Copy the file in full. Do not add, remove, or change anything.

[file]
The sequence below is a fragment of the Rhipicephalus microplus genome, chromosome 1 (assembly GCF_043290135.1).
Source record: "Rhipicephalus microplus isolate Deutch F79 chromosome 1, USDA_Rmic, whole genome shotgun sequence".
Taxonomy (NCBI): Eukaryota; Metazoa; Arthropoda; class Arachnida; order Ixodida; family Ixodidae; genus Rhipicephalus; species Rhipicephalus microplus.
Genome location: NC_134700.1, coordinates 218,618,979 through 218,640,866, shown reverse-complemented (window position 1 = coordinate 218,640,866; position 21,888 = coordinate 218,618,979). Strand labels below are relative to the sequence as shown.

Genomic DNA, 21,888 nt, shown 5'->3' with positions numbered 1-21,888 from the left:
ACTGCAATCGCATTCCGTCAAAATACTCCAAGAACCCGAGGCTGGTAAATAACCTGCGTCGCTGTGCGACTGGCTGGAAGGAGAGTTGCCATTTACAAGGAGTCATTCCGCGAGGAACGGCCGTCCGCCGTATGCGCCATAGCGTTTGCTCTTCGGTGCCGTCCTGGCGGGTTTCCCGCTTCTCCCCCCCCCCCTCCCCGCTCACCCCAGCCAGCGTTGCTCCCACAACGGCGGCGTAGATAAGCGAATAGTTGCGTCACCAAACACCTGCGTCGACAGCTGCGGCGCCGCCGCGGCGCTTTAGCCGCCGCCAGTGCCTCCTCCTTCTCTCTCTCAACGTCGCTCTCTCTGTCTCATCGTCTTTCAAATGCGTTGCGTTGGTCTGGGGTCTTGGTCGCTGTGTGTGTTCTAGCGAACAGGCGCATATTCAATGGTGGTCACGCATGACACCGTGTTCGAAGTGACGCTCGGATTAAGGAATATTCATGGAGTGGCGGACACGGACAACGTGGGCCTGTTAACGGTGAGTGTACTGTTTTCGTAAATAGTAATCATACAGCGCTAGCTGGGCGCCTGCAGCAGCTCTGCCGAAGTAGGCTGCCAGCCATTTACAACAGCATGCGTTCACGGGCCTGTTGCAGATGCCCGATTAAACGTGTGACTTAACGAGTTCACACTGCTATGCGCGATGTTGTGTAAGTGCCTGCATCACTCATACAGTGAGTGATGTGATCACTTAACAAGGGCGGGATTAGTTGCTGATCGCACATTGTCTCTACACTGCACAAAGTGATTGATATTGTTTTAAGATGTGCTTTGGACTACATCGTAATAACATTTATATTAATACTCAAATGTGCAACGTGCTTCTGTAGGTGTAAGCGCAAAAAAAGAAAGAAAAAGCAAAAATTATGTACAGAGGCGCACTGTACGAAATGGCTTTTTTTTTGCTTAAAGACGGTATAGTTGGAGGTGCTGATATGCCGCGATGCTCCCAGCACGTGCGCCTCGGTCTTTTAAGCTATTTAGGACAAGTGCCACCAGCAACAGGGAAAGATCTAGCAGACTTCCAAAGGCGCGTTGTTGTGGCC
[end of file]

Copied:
The sequence below is a fragment of the Rhipicephalus microplus genome, chromosome 1 (assembly GCF_043290135.1).
Source record: "Rhipicephalus microplus isolate Deutch F79 chromosome 1, USDA_Rmic, whole genome shotgun sequence".
Taxonomy (NCBI): Eukaryota; Metazoa; Arthropoda; class Arachnida; order Ixodida; family Ixodidae; genus Rhipicephalus; species Rhipicephalus microplus.
Genome location: NC_134700.1, coordinates 218,618,979 through 218,640,866, shown reverse-complemented (window position 1 = coordinate 218,640,866; position 21,888 = coordinate 218,618,979). Strand labels below are relative to the sequence as shown.

Genomic DNA, 21,888 nt, shown 5'->3' with positions numbered 1-21,888 from the left:
ACTGCAATCGCATTCCGTCAAAATACTCCAAGAACCCGAGGCTGGTAAATAACCTGCGTCGCTGTGCGACTGGCTGGAAGGAGAGTTGCCATTTACAAGGAGTCATTCCGCGAGGAACGGCCGTCCGCCGTATGCGCCATAGCGTTTGCTCTTCGGTGCCGTCCTGGCGGGTTTCCCGCTTCTCCCCCCCCCCCTCCCCGCTCACCCCAGCCAGCGTTGCTCCCACAACGGCGGCGTAGATAAGCGAATAGTTGCGTCACCAAACACCTGCGTCGACAGCTGCGGCGCCGCCGCGGCGCTTTAGCCGCCGCCAGTGCCTCCTCCTTCTCTCTCTCAACGTCGCTCTCTCTGTCTCATCGTCTTTCAAATGCGTTGCGTTGGTCTGGGGTCTTGGTCGCTGTGTGTGTTCTAGCGAACAGGCGCATATTCAATGGTGGTCACGCATGACACCGTGTTCGAAGTGACGCTCGGATTAAGGAATATTCATGGAGTGGCGGACACGGACAACGTGGGCCTGTTAACGGTGAGTGTACTGTTTTCGTAAATAGTAATCATACAGCGCTAGCTGGGCGCCTGCAGCAGCTCTGCCGAAGTAGGCTGCCAGCCATTTACAACAGCATGCGTTCACGGGCCTGTTGCAGATGCCCGATTAAACGTGTGACTTAACGAGTTCACACTGCTATGCGCGATGTTGTGTAAGTGCCTGCATCACTCATACAGTGAGTGATGTGATCACTTAACAAGGGCGGGATTAGTTGCTGATCGCACATTGTCTCTACACTGCACAAAGTGATTGATATTGTTTTAAGATGTGCTTTGGACTACATCGTAATAACATTTATATTAATACTCAAATGTGCAACGTGCTTCTGTAGGTGTAAGCGCAAAAAAAGAAAGAAAAAGCAAAAATTATGTACAGAGGCGCACTGTACGAAATGGCTTTTTTTTTGCTTAAAGACGGTATAGTTGGAGGTGCTGATATGCCGCGATGCTCCCAGCACGTGCGCCTCGGTCTTTTAAGCTATTTAGGACAAGTGCCACCAGCAACAGGGAAAGATCTAGCAGACTTCCAAAGGCGCGTTGTTGTGGCC